Fancy seeing the May Queen crowned and picking up some garden plants while you’re there? Then make your way to Alexandra Park on May 12th, and after the coronation visit the Alexandra Park greenhouse restoration project.

All profits from sales at their plant store will be ploughed into the refurbishment of this beautiful timber-framed structure. 

Chequered history
Built in the 1930s by Richardson of Darlington, and originally used by Hastings Council parks department to propagate plants, the greenhouse later fell derelict and for a time housed a statute of Prince Albert – removed from the town centre clock tower in 1973.

There was once also a popular petting zoo (many middle-aged people recall it as where they first saw rabbits) but when this ceased in the 1980s the site became completely overgrown. The future of this 100m teak-framed (one of the reasons it survived) greenhouse looked bleak until a group of volunteers, drawn initially from the Friends of Alexandra Park, began the slow process of rescue and restoration in 2014.

Linda Pearson

Rival and renewal
Led by Linda Pearson – and with the support of park ranger Nick Hennessey and Terry Drinkwater of Parks and Gardens – a dedicated group of amateurs and experts have since cleared the plot. Granted a 25-year lease by Hastings Council and now a registered charity with three trustees and 20 regular volunteers the group estimates essential internal and external repairs will cost at least £70,000. A new roof, including a 10m-zinc section, and toughened safety glass throughout, are two of the larger jobs. Many people have already donated skills and time to relay floors and build flowerbeds (with surplus bricks from the Bohemia walled garden). The building now has an electricity supply, but there remains the original cast iron guttering to restore, not to mention plans for solar panels…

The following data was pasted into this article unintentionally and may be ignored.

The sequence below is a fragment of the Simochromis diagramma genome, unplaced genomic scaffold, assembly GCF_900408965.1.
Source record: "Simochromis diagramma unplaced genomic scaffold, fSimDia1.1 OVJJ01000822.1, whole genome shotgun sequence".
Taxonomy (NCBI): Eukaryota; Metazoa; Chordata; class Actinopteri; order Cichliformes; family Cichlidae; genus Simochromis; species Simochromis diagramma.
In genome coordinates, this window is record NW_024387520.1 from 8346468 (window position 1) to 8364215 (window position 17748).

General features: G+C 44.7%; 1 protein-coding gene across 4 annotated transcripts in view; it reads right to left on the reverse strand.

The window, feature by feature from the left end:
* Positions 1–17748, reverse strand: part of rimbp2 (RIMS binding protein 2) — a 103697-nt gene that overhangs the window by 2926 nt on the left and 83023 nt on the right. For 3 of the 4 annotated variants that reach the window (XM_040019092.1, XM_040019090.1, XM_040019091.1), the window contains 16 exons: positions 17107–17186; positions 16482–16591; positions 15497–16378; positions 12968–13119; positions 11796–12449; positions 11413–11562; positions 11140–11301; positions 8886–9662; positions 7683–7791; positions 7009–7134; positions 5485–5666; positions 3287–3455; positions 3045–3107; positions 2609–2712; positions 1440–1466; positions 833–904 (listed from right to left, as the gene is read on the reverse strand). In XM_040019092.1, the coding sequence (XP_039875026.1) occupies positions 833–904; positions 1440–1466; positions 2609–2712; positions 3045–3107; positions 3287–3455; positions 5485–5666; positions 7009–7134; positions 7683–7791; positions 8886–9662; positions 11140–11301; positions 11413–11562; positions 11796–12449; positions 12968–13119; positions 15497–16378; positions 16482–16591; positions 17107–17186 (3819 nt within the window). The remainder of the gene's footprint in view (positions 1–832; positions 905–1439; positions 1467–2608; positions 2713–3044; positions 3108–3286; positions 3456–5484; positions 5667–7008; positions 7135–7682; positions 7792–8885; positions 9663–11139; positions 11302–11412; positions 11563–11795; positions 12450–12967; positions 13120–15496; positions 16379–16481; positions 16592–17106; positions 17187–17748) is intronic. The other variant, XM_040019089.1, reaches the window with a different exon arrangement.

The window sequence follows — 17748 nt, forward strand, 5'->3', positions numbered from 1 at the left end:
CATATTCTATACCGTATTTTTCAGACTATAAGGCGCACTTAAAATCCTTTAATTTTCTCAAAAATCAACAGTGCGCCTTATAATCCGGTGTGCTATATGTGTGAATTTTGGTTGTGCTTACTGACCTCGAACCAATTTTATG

Helping hands
Businesses both local and national – including Tesco and Greggs – have contributed with small grants. Local firms have also helped hugely: Dynamic Scaffolding provided a temporary roof completely free of charge and Timbercraft used wood from the old pier to construct internal plant beds.

The overall idea is not just the restoration of a beautiful building but also the creation of a community space for people of all ages. In Linda’s words “I see it as a happy, lovely place the community can use, a place to look and learn.”

Already young people with learning difficulties from a local college use the greenhouse and in future it could accommodate a grannies and babies group. Arts activities, with support from local creative people are also being discussed. 

Future plans
In addition to regular local fundraising through events and plant sales the scheme hopes to get grants from education, health & well-being and heritage trusts and charities, while in the long term becoming increasingly financially self sufficient. To achieve these aims at some point a paid social coordinator may need to be appointed. Meanwhile the greenhouse restoration project needs people with ideas and the wherewithal to implement schemes, in particular a treasurer experienced in accounting/bookkeeping to replace the current trustee and initiate a crowd-funding appeal, and someone to run the group’s social media.

For visitors 
The season is in full swing with events including:

11th May Local florist [email protected] holding a workshop making garlands for those taking part in the May Queen celebrations

26th May Chelsea week plant sale

21st July Bird Song fund-raising concert by Harmony One Choir at Hastings Museum, 3pm to 5pm. Tickets £10.00 includes tea and cake

7th AugustHBC playday in the park

9th December Christmas event

• More information: on 26 bus route, parking nearby – please note the greenhouse can only be accessed from St. Helens Road.

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